For what its worth.....Just today I started getting Stack Overflow at Line 0 ....Only getting it on my Internet Explorer also. FireFox and Netscape=good.
3:14 am on May 22, 2005 (gmt 0)

WebmasterWorld Senior Member 10+ Year Member



It bears repeating:
If that doesn't get it straightened out, then you will probably need to post some relevant code.

You have a loop of some type. Your variables don't contain what you expect them to. The loop never quits.

Is it a javascript error? Once again, javascript errors always display in a separate message box and usually display the line as a separate element of the error message. Something like:

Error: Stack Overflow
Line: 69
File: [yourdomain.com...]

Are there any externally referenced scripts? Line 69 can be in one of those. Or it can be in the primary resource. (the error message will ALWAYS name the primary resource regardless of which file the error is in)

Server errors will be displayed by the brower just like a regular web page.

Which type of error is yours: javascript or server?

7:47 am on May 23, 2005 (gmt 0)

WebmasterWorld Senior Member beedeedubbleu is a WebmasterWorld Top Contributor of All Time 10+ Year Member



John, from what you say it must be a server error because it just displays as an IE error message box woth no reference to any external file.
8:25 am on May 23, 2005 (gmt 0)

WebmasterWorld Senior Member blobfisk is a WebmasterWorld Top Contributor of All Time 10+ Year Member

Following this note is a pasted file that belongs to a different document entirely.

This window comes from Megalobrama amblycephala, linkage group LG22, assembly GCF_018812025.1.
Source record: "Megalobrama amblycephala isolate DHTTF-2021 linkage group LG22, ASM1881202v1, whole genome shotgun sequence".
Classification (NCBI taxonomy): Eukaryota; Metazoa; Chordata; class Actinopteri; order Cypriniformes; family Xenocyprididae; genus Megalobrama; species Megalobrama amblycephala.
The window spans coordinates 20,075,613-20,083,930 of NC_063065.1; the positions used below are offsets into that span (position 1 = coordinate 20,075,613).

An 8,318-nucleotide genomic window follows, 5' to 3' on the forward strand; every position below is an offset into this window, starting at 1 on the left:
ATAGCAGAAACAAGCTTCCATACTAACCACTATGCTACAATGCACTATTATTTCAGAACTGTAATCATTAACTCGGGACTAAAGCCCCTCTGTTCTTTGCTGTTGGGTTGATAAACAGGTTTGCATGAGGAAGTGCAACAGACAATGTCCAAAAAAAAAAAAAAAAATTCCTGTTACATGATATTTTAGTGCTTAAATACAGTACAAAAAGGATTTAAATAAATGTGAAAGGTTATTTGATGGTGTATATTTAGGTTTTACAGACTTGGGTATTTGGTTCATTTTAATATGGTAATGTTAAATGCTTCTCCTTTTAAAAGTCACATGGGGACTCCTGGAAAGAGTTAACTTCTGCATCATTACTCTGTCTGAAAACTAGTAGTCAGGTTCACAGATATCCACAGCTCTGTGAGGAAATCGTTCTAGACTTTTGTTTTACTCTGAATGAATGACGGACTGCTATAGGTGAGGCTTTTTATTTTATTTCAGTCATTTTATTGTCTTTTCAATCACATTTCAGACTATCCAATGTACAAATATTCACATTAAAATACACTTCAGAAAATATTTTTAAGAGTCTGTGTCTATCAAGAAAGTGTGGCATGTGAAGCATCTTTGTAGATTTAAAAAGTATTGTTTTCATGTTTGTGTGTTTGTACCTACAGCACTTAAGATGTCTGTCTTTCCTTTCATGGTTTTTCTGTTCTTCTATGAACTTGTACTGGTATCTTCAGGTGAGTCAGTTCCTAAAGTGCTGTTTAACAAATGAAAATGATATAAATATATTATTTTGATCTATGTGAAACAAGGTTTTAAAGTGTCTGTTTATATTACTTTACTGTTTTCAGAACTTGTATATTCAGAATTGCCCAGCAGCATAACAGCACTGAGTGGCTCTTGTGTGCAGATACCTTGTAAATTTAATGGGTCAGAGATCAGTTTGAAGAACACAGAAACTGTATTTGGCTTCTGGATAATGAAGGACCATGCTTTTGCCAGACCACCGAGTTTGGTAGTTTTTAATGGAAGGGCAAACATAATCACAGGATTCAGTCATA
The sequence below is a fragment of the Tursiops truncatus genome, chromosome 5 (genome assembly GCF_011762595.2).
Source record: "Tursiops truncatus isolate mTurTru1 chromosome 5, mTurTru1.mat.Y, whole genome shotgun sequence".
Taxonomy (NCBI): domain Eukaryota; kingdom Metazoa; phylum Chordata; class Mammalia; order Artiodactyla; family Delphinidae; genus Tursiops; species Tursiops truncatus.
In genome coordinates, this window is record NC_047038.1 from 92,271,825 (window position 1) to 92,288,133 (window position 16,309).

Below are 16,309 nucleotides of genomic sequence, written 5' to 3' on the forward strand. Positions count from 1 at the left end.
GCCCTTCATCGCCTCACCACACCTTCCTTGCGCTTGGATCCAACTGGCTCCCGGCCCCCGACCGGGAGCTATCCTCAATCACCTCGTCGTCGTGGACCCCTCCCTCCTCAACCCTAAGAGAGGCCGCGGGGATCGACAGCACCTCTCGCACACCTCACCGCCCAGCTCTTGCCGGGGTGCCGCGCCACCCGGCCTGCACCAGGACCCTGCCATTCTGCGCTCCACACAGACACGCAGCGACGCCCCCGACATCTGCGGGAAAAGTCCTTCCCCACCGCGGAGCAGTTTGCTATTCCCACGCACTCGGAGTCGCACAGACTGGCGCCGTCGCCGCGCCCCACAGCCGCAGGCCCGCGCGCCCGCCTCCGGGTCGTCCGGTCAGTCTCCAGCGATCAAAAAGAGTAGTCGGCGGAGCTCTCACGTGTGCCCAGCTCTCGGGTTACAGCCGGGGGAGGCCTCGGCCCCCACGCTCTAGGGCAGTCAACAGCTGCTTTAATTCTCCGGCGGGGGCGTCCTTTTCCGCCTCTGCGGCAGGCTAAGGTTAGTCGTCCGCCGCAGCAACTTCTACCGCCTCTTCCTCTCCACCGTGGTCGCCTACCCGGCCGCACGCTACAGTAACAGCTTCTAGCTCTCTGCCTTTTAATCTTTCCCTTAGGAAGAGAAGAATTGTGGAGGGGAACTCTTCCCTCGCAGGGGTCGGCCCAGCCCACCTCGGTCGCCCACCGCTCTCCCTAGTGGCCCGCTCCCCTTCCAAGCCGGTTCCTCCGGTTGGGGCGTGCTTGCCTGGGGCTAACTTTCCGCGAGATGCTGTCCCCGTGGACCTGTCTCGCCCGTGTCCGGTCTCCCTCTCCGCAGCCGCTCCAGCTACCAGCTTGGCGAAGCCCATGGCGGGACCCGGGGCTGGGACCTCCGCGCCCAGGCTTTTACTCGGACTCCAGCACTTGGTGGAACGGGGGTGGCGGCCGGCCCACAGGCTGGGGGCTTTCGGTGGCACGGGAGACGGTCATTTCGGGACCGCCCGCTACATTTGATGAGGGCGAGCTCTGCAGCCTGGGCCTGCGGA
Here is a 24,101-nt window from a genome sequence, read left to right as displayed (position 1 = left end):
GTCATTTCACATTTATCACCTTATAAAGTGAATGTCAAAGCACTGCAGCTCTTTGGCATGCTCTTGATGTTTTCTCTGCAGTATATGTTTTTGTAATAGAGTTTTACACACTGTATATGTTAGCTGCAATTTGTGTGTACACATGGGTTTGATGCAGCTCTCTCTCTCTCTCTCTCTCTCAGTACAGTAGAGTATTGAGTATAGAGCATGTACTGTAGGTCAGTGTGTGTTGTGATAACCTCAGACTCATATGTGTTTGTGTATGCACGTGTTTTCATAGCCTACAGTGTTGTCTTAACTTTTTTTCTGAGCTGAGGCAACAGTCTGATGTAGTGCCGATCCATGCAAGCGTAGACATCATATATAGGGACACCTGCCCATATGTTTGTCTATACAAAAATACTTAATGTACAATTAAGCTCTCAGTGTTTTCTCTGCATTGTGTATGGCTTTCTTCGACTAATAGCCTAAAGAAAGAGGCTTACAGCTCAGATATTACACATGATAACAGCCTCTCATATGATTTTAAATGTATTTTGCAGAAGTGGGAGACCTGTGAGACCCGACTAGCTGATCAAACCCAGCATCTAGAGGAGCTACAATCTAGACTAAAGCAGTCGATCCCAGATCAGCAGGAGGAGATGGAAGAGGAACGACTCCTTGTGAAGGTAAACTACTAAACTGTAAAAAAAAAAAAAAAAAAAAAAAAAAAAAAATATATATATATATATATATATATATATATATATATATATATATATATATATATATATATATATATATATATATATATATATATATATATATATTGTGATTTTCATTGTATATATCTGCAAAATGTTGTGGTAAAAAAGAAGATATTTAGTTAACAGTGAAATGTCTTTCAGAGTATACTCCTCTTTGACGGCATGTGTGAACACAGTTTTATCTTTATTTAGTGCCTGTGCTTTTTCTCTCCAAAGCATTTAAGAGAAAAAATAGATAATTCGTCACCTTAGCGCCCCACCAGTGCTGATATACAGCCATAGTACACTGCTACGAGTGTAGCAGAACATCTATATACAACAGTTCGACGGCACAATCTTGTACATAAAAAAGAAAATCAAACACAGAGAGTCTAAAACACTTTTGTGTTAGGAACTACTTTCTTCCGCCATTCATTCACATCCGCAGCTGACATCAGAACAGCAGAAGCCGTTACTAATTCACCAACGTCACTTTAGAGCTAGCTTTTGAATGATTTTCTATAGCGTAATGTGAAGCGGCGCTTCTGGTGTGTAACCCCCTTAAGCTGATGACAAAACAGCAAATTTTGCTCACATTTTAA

If it was a server error it would happen in all browsers - this sounds like a client side script problem.
1:56 pm on May 23, 2005 (gmt 0)

WebmasterWorld Senior Member 10+ Year Member



...displays as an IE error message box...

That's what I meant by separate message box.

...no reference to any external file.

The javascript error messages never reference external files. They may reference the URL of the page you are viewing (primary resource). Whether or not they show the URL of the primary resource is not related to where the error occurred. It is just a matter of how the browser wants to format its javascript error message box. IE has at least two different formats that it uses to report errors in a message box.
5:16 pm on May 25, 2005 (gmt 0)

WebmasterWorld Senior Member beedeedubbleu is a WebmasterWorld Top Contributor of All Time 10+ Year Member



As a matter of interest I think I have finally found the problem with this. I was running two copies of a small script each of which was doing the same thing. I must have accidentally pasted this script into my page twice.